Monday, July 25, 2011

The Missing Piece in the Private Finance Analogy

By Mike Dorf

In their dueling speeches on the debt ceiling impasse, both President Obama and Speaker Boehner reached for a very familiar analogy between the government and private actors.  President Obama analogized our situation to that of a family that is maxing out on its credit card.  Speaker Boehner contrasted the responsible behavior of companies that balance their books with the behavior of governments that do not.

As any competent macro-economist will tell you, the analogies are deeply flawed.  Individual families and businesses do not have the capacity to manipulate interest rates and the money supply, but the government does.  Individual families and businesses acting in ways that don't correlate with the behavior of others do not cause contractionary cycles through the paradox of thrift when they save money.  But drastic government reductions in spending in a recession can trigger that effect.  Etc.

Nonetheless, with polls showing that most Americans don't really understand the debt ceiling debate, it's understandable that politicians would try to frame the issue in simple terms.  I tend to think that the framing favors the Republican position right off the bat, because it cuts out the unique role that the government can play, but that fight is probably lost already, with very little appetite in DC for more stimulus.

Even accepting the framing, though, there's an obvious piece missing.  Consider the following line from Boehner's remarks: "if you're spending more money than you're taking in, you need to spend less of it."  Well, yes, sometimes, but doesn't it depend what you're spending the money on?  Suppose you're spending more money than you're taking in because you're unemployed, and you need to spend some of your savings now to eat, pay rent, and look for a job.  Wouldn't you be better off continuing to spend on these necessities, even if to do so you need to borrow some money?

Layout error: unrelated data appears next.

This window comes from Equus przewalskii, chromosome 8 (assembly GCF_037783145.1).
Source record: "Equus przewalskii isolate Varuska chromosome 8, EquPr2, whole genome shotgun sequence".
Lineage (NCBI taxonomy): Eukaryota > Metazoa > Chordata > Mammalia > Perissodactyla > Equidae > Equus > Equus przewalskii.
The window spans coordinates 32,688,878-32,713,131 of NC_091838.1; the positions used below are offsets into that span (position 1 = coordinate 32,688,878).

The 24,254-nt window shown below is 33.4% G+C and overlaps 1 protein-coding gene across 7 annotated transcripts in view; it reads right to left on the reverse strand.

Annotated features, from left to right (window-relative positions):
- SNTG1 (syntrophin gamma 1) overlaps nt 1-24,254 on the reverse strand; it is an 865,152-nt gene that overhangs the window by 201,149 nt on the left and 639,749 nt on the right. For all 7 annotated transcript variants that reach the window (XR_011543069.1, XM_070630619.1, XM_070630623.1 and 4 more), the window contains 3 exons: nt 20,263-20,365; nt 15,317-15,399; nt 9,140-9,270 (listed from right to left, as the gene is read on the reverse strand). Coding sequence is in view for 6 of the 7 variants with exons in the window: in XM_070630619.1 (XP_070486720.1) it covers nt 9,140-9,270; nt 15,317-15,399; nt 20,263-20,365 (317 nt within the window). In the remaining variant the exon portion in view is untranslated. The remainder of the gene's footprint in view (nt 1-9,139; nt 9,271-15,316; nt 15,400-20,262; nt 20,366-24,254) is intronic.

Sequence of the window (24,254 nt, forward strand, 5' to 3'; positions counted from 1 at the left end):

More fundamentally, the private finance analogy trades on a misdirection play about sources of revenue.  Again, let's accept the basic framing and suppose that mom and dad collectively earn $50,000/year after taxes, but that their expenses have gone up because one of their kids needs services that health insurance doesn't fully cover, so that for a few years, anyway, their annual expenses will be $60,000/year.  Under Boehner's formulation, "the solution to this crisis is not complicated: if you're spending more money than you're taking in, you need to spend less of it."  The family should simply spend less.  But if they're already spending only on necessities, how do they do that?  If they can, isn't the better option to "take in" more?  Perhaps mom or dad can work an extra shift or a second job, or the family can take on a border, or whatever.

The insidiousness of the private finance framing is that it doesn't readily produce the analogous option for government--which is also to "take in more," i.e., to raise taxes.  The reason this option doesn't appear salient is that taxing people doesn't "feel" like working a job to earn money.  But of course, collecting taxes is the main way that our government "earns" money.  So if politicians were to be honest about the analogy, they would recognize that raising taxes is like working a second job.